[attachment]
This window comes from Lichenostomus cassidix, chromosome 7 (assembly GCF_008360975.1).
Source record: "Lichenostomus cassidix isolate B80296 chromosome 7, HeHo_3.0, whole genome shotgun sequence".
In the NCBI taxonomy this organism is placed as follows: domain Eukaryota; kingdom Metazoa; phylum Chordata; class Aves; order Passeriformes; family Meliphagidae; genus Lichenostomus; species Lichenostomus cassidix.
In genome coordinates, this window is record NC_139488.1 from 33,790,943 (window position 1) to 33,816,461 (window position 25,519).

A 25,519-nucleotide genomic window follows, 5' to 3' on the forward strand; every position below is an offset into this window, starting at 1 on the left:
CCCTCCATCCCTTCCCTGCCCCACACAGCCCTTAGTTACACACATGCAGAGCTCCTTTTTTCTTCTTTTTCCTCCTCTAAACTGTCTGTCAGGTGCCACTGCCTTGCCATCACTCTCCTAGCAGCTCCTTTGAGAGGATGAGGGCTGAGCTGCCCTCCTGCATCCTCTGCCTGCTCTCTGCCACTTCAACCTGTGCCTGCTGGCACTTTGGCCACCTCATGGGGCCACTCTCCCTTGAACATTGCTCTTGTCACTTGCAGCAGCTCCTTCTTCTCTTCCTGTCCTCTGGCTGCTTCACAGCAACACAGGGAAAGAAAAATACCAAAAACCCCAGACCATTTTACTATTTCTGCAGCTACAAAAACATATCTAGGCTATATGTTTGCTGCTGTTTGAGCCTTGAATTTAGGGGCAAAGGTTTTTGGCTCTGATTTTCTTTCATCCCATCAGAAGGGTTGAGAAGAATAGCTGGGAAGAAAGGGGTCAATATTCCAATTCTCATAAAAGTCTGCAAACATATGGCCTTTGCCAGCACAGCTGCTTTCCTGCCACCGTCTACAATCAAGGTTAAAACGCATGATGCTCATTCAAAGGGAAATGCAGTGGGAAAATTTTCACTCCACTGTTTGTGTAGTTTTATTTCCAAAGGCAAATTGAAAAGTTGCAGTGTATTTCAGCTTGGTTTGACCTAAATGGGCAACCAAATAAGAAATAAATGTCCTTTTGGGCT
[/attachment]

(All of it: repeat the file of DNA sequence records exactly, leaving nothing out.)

This window comes from Lichenostomus cassidix, chromosome 7 (assembly GCF_008360975.1).
Source record: "Lichenostomus cassidix isolate B80296 chromosome 7, HeHo_3.0, whole genome shotgun sequence".
In the NCBI taxonomy this organism is placed as follows: domain Eukaryota; kingdom Metazoa; phylum Chordata; class Aves; order Passeriformes; family Meliphagidae; genus Lichenostomus; species Lichenostomus cassidix.
In genome coordinates, this window is record NC_139488.1 from 33,790,943 (window position 1) to 33,816,461 (window position 25,519).

A 25,519-nucleotide genomic window follows, 5' to 3' on the forward strand; every position below is an offset into this window, starting at 1 on the left:
CCCTCCATCCCTTCCCTGCCCCACACAGCCCTTAGTTACACACATGCAGAGCTCCTTTTTTCTTCTTTTTCCTCCTCTAAACTGTCTGTCAGGTGCCACTGCCTTGCCATCACTCTCCTAGCAGCTCCTTTGAGAGGATGAGGGCTGAGCTGCCCTCCTGCATCCTCTGCCTGCTCTCTGCCACTTCAACCTGTGCCTGCTGGCACTTTGGCCACCTCATGGGGCCACTCTCCCTTGAACATTGCTCTTGTCACTTGCAGCAGCTCCTTCTTCTCTTCCTGTCCTCTGGCTGCTTCACAGCAACACAGGGAAAGAAAAATACCAAAAACCCCAGACCATTTTACTATTTCTGCAGCTACAAAAACATATCTAGGCTATATGTTTGCTGCTGTTTGAGCCTTGAATTTAGGGGCAAAGGTTTTTGGCTCTGATTTTCTTTCATCCCATCAGAAGGGTTGAGAAGAATAGCTGGGAAGAAAGGGGTCAATATTCCAATTCTCATAAAAGTCTGCAAACATATGGCCTTTGCCAGCACAGCTGCTTTCCTGCCACCGTCTACAATCAAGGTTAAAACGCATGATGCTCATTCAAAGGGAAATGCAGTGGGAAAATTTTCACTCCACTGTTTGTGTAGTTTTATTTCCAAAGGCAAATTGAAAAGTTGCAGTGTATTTCAGCTTGGTTTGACCTAAATGGGCAACCAAATAAGAAATAAATGTCCTTTTGGGCT